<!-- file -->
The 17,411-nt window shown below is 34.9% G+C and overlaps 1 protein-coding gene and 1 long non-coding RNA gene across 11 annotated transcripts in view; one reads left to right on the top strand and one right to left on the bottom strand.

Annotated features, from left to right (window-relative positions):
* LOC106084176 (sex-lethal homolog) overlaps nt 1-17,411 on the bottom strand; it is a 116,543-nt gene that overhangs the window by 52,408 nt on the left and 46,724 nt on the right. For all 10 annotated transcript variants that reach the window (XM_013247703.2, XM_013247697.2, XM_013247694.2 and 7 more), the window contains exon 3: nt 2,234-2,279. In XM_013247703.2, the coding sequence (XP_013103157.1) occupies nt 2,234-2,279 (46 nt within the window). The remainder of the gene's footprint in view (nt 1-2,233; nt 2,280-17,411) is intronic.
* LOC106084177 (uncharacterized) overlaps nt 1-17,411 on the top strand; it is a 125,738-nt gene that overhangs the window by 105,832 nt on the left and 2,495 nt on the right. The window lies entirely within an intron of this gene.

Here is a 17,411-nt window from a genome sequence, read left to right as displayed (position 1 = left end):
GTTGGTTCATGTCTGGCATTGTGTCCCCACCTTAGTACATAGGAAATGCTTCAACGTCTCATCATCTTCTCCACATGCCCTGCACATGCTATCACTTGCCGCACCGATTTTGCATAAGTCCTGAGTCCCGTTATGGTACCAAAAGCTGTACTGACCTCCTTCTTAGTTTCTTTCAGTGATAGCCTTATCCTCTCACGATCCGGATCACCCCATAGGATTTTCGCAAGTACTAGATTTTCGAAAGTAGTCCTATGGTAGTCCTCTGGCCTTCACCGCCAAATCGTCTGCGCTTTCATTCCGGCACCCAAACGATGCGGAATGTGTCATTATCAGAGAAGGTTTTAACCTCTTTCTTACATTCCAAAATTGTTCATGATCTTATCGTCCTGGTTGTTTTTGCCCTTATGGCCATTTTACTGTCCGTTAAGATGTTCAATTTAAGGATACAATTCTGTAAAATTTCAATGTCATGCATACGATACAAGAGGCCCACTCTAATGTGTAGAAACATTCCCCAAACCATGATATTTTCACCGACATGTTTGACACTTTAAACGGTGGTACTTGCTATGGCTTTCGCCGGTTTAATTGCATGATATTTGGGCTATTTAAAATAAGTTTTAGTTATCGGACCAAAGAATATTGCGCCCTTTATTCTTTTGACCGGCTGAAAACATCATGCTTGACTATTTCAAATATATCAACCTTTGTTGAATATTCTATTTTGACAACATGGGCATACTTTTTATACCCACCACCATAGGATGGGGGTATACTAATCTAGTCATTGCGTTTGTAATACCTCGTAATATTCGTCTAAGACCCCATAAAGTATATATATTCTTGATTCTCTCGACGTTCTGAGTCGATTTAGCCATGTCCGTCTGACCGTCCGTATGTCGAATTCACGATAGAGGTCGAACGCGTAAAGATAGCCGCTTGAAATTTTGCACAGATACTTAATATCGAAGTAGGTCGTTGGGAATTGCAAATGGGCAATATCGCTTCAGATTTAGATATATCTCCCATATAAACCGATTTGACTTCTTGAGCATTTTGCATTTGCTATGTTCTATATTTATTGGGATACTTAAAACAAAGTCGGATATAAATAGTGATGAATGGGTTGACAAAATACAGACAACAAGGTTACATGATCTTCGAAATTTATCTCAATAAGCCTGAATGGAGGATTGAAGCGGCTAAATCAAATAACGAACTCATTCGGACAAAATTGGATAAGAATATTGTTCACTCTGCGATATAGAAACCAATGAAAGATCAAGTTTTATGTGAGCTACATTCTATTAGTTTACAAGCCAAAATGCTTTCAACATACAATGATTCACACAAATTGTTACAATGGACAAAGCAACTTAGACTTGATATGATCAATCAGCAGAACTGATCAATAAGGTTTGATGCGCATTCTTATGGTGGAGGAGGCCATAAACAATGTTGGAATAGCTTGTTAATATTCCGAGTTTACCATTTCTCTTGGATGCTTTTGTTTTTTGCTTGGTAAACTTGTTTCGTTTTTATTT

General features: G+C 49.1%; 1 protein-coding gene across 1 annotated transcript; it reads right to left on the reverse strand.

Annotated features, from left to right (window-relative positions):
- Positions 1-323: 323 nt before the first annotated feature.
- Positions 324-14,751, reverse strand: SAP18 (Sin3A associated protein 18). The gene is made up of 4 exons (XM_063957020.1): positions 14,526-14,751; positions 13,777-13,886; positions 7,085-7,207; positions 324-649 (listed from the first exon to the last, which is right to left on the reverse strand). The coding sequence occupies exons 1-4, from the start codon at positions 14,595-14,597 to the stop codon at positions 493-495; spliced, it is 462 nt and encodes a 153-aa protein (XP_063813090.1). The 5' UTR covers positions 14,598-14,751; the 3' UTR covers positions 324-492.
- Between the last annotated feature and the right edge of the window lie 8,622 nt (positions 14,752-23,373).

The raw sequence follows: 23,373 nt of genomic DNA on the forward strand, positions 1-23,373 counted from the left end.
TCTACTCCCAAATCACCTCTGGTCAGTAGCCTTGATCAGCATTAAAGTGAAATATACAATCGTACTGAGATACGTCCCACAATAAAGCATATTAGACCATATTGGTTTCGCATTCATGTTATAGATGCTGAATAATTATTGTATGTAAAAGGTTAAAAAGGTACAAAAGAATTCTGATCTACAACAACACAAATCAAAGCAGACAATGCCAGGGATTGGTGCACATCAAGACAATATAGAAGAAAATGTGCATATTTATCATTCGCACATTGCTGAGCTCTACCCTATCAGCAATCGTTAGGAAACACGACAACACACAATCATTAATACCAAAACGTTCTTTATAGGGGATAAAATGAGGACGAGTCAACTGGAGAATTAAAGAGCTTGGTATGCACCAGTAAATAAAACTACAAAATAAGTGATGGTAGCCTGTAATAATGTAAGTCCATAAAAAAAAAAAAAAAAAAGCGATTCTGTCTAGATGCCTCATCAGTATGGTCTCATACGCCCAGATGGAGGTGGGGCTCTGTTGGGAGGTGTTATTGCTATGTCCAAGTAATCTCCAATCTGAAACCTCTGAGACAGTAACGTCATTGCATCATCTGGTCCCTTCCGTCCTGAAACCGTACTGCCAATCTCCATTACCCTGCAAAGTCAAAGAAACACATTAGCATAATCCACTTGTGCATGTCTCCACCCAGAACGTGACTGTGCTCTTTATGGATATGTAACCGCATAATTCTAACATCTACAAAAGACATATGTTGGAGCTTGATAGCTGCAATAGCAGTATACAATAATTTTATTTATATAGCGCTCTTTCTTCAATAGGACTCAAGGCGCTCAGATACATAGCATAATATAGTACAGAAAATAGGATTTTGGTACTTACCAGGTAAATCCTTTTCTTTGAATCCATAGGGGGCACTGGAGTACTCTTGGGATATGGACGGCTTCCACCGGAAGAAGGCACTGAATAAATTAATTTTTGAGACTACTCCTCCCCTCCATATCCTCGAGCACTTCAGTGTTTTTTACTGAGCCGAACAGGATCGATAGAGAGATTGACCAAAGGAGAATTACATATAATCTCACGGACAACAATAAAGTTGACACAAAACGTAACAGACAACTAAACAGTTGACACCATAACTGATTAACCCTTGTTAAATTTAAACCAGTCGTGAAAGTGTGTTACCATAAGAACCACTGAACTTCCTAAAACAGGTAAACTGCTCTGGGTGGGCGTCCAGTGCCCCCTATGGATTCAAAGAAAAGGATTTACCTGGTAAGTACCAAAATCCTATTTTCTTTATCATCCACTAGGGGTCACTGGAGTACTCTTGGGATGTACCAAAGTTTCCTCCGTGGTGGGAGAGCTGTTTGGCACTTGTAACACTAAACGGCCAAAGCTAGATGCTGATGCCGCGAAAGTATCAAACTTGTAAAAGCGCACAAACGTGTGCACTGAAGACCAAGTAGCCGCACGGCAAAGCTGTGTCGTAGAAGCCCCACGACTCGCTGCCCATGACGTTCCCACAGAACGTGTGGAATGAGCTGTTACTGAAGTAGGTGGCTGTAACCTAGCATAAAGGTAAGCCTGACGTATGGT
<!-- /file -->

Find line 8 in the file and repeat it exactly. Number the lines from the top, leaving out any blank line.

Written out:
Annotated features, from left to right (window-relative positions):